A distribution is the delivery of an asset or cash to a given heir (i.e., inheritor). After resolving debts and paying any taxes due, an executor should distribute the remaining estate to the heirs in accordance with the instructions in the will (or as dictated by the court). See Making Distributions.
In a number of provinces, a surviving spouse of a decedent can choose to ignore the terms of the will, and file for a so-called elective share of the estate, which is defined by law. See Elective Share for details on a province-specific basis.
When someone dies, their estate is the sum of the assets they owned at death, as well as any debts. The job of an executor is to inventory the estate, protect the assets, resolve the debts, and ultimately distribute the remaining proceeds to the rightful inheritors. See Taking Inventory.
In order to manage estate finances, and executor usually opens an account at a bank on behalf of the estate, into which the executor can deposit income and sale proceeds, pay expenses, and ultimately distribute funds to heirs. An estate account is usually required because an executor has no legal authority to make transactions in accounts previously owned by the decedent. See Estate Account.
Estate administration refers to the process of managing an estate during the estate settlement process. Usually, this term is used in the context of a court-supervised settlement, known as probate. See Probate.
An estate sale is like a super-sized garage sale, in which you try to liquidate all unwanted contents of the home. Unlike a garage sale, it does not need to take place at the home, and professional estate sales companies will sometimes create centralized sales that include the contents from multiple estates. See Managing Assets: Sales for more information and guidance.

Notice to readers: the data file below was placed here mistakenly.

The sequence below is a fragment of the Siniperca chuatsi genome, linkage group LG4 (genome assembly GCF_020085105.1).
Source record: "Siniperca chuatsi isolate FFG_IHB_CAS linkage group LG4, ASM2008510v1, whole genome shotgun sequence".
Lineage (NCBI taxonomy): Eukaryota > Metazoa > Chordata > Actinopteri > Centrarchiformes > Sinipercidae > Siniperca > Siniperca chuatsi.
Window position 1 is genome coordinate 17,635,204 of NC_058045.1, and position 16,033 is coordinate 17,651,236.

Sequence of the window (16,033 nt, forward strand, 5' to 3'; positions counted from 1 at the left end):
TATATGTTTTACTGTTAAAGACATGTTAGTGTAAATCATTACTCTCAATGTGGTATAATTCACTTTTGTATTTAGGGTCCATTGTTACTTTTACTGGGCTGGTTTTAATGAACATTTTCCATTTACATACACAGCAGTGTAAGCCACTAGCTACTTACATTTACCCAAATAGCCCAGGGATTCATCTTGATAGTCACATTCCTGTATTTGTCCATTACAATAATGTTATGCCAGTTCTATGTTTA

Estate settlement refers to the process of collecting all estate assets, resolving estate debts, and distributing the remaining assets to the rightful heirs. It is the primary focus of the EstateExec Guide.
In Ontario, the executor role is known as an estate trustee (not to be confused with a standard trust trustee). More generally, a trustee is someone who holds property “in trust” on behalf of the ultimate owner. So most executors are technically trustees, insofar as they temporarily possess estate property before distributing it. See also What is an Executor?
An executor is a person responsible for settling an estate on behalf of a deceased person. The term executrix is a somewhat old-fashioned way to refer to a female executor. Typically, a person becomes an executor because he or she was named executor in the will, although it often requires an application for probate to make that appointment official. See also What is an Executor?
Executor Compensation and Fees
An executor is entitled to compensation for his or her work. Such executor fees can be specified by the will, or if not, are governed by province laws which vary dramatically by province. See Executor Compensation for province-specific details and calculators.
Some provinces provide special treatment of certain type of property for the benefit of a surviving spouse, permanently or temporarily exempting the property from the normal settlement and distribution process. See Family Entitlements: Exempt Property for details on a province-specific basis (if applicable).
In a number of provinces, a surviving spouse and/or children are entitled to an allowance paid out of the estate for living expenses during the period of estate administration. Typically, this allowance must be approved by the court. See Family Entitlements for details on a province-specific basis.
A fiduciary is someone who acts on behalf of another, putting that other person's interests ahead of their own. You often encounter fiduciaries in terms of investment managers, insurance agents, and so forth. In this sense, an executor is also considered a fiduciary. See Fiduciary Duty for more information.
As a fiduciary, an executor is required (i.e., has a fiduciary duty) to act with the highest ethical standards and to place the interests of the decedent and the rightful heirs above his or her own interests. See Fiduciary Duty for more information.
An estate final accounting is a financial report that details all financial activity in the estate from the moment of death until the final distribution, covering everything from estate expenses and income, to asset sales and changes in value. See Final Tasks for more information.